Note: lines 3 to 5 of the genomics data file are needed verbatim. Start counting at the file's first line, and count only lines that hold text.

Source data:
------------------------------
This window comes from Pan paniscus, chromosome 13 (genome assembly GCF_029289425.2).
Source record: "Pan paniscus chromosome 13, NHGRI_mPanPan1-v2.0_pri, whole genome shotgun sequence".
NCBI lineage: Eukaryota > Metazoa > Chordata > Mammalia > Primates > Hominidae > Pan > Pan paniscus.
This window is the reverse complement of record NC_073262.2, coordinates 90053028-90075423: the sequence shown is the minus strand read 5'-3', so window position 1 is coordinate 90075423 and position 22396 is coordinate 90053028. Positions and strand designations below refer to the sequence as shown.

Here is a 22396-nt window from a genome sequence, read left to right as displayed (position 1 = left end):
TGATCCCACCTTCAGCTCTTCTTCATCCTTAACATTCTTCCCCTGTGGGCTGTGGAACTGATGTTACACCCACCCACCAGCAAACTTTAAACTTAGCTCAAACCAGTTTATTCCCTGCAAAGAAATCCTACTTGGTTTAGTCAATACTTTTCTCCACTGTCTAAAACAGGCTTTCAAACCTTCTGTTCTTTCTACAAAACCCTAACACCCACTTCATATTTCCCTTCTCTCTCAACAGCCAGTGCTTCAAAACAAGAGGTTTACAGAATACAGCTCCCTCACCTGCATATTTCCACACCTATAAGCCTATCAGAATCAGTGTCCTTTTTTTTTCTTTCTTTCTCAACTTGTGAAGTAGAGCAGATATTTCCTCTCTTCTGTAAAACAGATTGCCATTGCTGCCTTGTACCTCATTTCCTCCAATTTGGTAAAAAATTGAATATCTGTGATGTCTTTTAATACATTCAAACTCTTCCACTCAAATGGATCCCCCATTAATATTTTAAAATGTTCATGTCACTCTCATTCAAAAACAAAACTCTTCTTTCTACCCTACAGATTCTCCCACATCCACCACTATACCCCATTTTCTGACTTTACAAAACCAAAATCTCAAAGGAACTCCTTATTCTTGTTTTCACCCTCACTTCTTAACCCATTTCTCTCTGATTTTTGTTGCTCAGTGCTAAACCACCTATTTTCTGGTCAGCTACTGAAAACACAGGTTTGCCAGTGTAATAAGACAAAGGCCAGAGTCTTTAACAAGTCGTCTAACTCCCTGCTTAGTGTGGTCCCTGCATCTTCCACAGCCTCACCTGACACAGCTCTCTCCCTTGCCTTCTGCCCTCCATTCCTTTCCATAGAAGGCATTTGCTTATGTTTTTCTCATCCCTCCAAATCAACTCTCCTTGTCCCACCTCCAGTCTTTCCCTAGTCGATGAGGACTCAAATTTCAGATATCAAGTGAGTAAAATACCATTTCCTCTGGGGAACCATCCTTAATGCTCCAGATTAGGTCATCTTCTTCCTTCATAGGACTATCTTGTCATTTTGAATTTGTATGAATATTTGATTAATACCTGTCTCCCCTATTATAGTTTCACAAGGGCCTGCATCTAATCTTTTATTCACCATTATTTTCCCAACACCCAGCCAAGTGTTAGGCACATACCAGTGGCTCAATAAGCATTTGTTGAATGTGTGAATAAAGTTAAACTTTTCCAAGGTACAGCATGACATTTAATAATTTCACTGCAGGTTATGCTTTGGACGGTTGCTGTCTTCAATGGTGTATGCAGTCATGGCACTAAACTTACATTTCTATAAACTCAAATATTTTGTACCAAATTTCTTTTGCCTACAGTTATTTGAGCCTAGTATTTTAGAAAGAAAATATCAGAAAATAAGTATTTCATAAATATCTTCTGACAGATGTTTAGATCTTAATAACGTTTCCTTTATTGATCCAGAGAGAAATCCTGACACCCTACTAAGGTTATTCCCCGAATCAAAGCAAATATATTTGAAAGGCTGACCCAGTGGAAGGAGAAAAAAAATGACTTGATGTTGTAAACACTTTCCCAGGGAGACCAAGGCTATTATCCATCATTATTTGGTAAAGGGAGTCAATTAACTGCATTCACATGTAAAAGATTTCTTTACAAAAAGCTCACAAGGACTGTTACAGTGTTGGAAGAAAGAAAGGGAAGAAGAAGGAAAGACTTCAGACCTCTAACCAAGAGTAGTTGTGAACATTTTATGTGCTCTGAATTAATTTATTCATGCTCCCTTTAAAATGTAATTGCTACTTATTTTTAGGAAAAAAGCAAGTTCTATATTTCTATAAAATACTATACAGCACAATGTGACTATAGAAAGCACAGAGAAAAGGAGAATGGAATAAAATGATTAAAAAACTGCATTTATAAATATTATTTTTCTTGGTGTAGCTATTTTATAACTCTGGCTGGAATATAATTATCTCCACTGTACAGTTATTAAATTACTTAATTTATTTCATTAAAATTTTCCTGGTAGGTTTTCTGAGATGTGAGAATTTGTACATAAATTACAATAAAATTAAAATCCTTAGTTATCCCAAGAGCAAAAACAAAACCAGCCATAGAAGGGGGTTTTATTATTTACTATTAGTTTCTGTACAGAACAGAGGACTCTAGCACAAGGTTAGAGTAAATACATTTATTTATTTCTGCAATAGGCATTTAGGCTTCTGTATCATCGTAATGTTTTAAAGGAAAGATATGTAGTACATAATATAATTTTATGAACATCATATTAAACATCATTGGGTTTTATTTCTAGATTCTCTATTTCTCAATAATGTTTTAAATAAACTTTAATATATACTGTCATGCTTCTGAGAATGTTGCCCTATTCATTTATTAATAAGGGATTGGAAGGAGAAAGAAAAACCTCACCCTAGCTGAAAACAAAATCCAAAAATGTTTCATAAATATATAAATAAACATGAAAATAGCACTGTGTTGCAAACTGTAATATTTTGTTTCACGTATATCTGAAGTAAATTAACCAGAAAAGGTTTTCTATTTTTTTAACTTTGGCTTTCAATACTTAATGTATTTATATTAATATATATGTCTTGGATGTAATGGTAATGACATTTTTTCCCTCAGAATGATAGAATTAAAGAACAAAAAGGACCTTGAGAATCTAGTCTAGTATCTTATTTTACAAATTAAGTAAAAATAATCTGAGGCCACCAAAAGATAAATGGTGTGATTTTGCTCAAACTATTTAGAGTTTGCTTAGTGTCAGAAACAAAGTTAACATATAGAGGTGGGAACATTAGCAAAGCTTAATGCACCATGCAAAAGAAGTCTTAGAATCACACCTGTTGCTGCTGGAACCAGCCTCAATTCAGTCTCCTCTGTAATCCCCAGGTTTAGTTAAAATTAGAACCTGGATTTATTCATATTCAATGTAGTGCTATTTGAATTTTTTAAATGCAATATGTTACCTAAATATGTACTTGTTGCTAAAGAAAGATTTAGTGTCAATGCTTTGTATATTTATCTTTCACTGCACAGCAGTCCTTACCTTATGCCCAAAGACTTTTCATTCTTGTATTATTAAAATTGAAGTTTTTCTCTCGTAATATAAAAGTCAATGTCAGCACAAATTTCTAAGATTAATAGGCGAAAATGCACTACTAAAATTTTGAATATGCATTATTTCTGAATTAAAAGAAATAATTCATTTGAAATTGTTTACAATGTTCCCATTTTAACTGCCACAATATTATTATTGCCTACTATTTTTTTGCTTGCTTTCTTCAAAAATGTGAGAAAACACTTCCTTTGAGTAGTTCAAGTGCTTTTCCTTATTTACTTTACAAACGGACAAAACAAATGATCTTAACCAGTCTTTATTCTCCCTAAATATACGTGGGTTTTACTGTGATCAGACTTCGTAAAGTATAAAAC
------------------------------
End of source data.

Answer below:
NCBI lineage: Eukaryota > Metazoa > Chordata > Mammalia > Primates > Hominidae > Pan > Pan paniscus.
This window is the reverse complement of record NC_073262.2, coordinates 90053028-90075423: the sequence shown is the minus strand read 5'-3', so window position 1 is coordinate 90075423 and position 22396 is coordinate 90053028. Positions and strand designations below refer to the sequence as shown.

Here is a 22396-nt window from a genome sequence, read left to right as displayed (position 1 = left end):